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Old 10-09-2007, 05:47 PM   #1
Apr 2007
State College Pa
Posts: 165

I just brewed a nut brown ale with pumpkin added. After a week in primary I moved it to secondary and gave it a taste. It was good but a bit bitter (not a hoppy bitterness though). I am hoping that the bitterness if because the beer is green. Am I correct in assuming that?

Secondly if it is green, do beers age/become un-green once co2 carbonated in a keg? I was thinking about moving to keg after only a week in the secondary, and hoping any greenness left would just dissipate while in the keg. If that isn’t the case I will have to secondary longer . But I just want to drink its delicious pumkiness!!

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Old 10-09-2007, 05:56 PM   #2
TheJadedDog's Avatar
Aug 2006
People's Republic of Cambridge
Posts: 3,316
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The bitterness may be due to the beer being green but it is difficult to say without know the specifics of your recipe.

As for aging, yes carbonation affects the flavor, but even with carbonation, a green beer is a green beer and I doubt kegging it early will speed the conditioning. Leave it 2 weeks in secondary, then keg and carb, after another few weeks in the keg it should be good to go (patience really is the hardest part).
And now we go AG!

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Primary: Nadda
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Old 10-09-2007, 06:20 PM   #3
zoebisch01's Avatar
Nov 2006
Central PA
Posts: 5,182
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Yeah, patience is the key. You'll get some bitterness and strange flavors going on which will mask malt sweetness in green beer as well. Hang in there!

In the meanwhile, there are a bunch more of us in good ole SC. If you ever need anything you can always ping on us .
Event Horizon ~ A tribute to the miracle of fermentation.

Brew what you like. Do this, and you will find your inner brewer.

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Old 10-09-2007, 06:30 PM   #4
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TexLaw's Avatar
Sep 2007
Houston, Texas
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I don't know what other bitterness you are tasting, although it could be roasted grain bitterness. Still, nearly all bitter character starts off harsh in a green beer and smooths out in a well conditioned one.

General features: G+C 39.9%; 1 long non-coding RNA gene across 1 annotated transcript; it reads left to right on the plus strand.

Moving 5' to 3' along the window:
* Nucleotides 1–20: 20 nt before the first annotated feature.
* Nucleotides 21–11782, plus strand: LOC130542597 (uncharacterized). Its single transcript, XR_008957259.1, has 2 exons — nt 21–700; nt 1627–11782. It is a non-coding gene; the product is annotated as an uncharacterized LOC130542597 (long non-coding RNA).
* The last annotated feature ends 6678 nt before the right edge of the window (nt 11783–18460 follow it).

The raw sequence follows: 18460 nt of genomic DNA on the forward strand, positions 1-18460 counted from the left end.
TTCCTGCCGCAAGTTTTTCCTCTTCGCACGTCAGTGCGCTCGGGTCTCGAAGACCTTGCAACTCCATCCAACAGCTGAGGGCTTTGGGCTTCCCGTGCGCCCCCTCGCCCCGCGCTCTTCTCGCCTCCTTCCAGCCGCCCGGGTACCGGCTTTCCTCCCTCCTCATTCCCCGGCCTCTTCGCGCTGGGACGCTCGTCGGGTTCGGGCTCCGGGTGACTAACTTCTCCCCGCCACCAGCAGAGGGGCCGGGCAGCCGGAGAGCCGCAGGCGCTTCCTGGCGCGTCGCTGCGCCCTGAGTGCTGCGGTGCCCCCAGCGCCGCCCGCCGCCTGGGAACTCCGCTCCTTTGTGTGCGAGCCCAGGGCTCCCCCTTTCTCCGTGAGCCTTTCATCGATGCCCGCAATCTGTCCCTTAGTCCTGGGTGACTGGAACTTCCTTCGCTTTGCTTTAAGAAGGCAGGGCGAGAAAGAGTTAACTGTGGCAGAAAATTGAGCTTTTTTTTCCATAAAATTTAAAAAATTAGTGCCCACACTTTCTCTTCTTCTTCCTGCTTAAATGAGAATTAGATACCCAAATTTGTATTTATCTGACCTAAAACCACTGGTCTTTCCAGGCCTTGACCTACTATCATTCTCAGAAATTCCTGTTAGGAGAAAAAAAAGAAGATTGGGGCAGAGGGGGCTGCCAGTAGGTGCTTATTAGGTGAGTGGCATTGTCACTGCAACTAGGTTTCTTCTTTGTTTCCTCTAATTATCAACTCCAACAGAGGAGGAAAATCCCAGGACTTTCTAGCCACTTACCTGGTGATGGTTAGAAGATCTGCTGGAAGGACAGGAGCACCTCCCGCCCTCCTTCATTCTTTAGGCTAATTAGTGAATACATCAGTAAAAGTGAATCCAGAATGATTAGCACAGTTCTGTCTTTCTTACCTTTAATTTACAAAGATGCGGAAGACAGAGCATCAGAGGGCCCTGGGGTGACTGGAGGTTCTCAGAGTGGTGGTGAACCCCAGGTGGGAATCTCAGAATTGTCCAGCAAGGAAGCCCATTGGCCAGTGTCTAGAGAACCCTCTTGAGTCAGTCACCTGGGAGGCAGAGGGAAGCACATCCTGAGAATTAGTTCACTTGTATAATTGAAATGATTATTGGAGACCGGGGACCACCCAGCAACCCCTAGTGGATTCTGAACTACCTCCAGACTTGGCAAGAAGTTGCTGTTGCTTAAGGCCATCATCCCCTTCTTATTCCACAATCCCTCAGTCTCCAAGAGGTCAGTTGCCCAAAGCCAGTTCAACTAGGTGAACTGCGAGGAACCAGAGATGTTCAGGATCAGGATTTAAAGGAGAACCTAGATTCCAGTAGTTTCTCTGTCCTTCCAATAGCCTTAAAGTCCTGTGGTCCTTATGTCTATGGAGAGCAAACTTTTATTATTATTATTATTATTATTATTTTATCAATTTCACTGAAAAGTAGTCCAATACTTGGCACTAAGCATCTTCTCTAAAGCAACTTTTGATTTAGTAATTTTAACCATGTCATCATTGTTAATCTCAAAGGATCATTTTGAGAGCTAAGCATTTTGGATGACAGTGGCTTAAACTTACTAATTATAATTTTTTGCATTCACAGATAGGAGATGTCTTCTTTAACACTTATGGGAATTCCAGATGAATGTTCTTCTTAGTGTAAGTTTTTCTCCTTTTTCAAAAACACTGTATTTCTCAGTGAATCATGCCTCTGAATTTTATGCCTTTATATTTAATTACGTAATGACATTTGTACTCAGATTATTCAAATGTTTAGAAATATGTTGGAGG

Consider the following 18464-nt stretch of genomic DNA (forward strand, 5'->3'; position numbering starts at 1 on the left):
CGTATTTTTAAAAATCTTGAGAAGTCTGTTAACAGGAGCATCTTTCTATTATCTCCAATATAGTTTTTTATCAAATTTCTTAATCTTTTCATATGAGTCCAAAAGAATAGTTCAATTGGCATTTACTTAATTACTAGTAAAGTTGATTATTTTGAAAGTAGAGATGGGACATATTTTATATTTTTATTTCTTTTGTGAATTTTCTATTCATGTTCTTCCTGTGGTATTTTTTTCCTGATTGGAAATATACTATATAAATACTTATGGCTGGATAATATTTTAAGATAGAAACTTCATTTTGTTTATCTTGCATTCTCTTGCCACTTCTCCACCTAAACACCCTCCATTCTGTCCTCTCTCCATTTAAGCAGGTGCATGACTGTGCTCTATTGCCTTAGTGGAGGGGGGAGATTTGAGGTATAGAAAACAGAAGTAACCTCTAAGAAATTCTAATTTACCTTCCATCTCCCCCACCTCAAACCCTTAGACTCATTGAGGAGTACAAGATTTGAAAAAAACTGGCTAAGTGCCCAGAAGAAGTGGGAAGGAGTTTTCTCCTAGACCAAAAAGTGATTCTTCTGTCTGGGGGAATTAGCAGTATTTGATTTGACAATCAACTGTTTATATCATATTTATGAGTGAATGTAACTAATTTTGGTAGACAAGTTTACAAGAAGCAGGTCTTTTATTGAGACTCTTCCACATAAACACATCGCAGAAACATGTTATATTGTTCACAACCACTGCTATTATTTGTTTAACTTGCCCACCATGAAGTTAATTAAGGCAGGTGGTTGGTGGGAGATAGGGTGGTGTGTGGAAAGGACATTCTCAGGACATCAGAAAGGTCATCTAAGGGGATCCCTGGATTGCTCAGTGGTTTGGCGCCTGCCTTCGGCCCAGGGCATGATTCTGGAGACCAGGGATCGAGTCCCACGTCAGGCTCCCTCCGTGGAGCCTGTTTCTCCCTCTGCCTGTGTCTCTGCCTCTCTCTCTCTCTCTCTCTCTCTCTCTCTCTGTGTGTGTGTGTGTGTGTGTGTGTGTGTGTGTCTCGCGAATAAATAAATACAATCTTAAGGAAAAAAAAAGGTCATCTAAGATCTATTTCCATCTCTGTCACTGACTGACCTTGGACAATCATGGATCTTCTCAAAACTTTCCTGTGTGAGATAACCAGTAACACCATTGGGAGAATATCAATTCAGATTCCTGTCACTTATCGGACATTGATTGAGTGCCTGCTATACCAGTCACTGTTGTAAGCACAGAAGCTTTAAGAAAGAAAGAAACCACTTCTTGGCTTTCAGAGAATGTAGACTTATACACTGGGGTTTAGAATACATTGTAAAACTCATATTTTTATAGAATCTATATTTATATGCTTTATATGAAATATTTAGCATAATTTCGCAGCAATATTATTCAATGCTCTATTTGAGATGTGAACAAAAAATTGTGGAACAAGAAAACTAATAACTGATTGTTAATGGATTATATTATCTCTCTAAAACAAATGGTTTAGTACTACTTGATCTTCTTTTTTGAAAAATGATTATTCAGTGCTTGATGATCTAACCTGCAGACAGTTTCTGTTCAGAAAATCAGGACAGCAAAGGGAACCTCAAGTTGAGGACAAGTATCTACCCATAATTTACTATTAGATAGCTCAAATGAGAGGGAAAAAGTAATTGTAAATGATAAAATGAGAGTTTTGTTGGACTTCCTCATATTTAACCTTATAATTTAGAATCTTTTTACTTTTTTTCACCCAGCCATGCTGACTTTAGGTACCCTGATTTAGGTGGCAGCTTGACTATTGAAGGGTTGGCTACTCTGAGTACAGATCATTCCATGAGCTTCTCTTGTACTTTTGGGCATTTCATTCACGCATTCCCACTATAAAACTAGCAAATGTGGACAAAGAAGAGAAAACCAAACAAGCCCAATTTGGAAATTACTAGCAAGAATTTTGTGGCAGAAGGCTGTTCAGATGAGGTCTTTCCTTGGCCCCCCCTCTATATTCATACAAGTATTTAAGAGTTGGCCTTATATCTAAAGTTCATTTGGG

Kegging does not speed conditioning, although I also dont see that it slows it all that much (if at all).

Beer is good for anything from hot dogs to heartache.

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Old 10-10-2007, 03:07 AM   #5
Sep 2007
Maine, Portland and Beyond.
Posts: 356
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I just bottled a pumpkin ale a few days ago. When I moved it to the secondary fermenter it had a really nasty, bitter after taste. When I bottled it after 3 weeks it was much mellower and had hardly any bitterness. I think it’s just young. Maybe something to do with the pumpkin? Just give it some time and see what happens.
Melancholy Dog Brewery

Planed: more cider.
Primary: empty
Secondary:Dry hopped amber ale, Does Equis clone.
Keged:Pumpkin spice, wizen.
Bottled: Hard cider, Oaked bourbon vanilla cider, Vanilla Porter.

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Old 10-10-2007, 02:25 PM   #6
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Oct 2005
Oak Grove, Oregon, USA
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Well, the flavor of green beer (acetaldehyde) is often described as "freshly cut pumpkin".
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Old 10-11-2007, 08:11 AM   #7
z987k's Avatar
Feb 2007
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Also a green beer may taste very alcoholic if it has a large amount of alcohol in it. Like my honey wheat that came to 8.5% abv, tasted like there's some vodka in there at bottling. 3-4 weeks, it'll be great.

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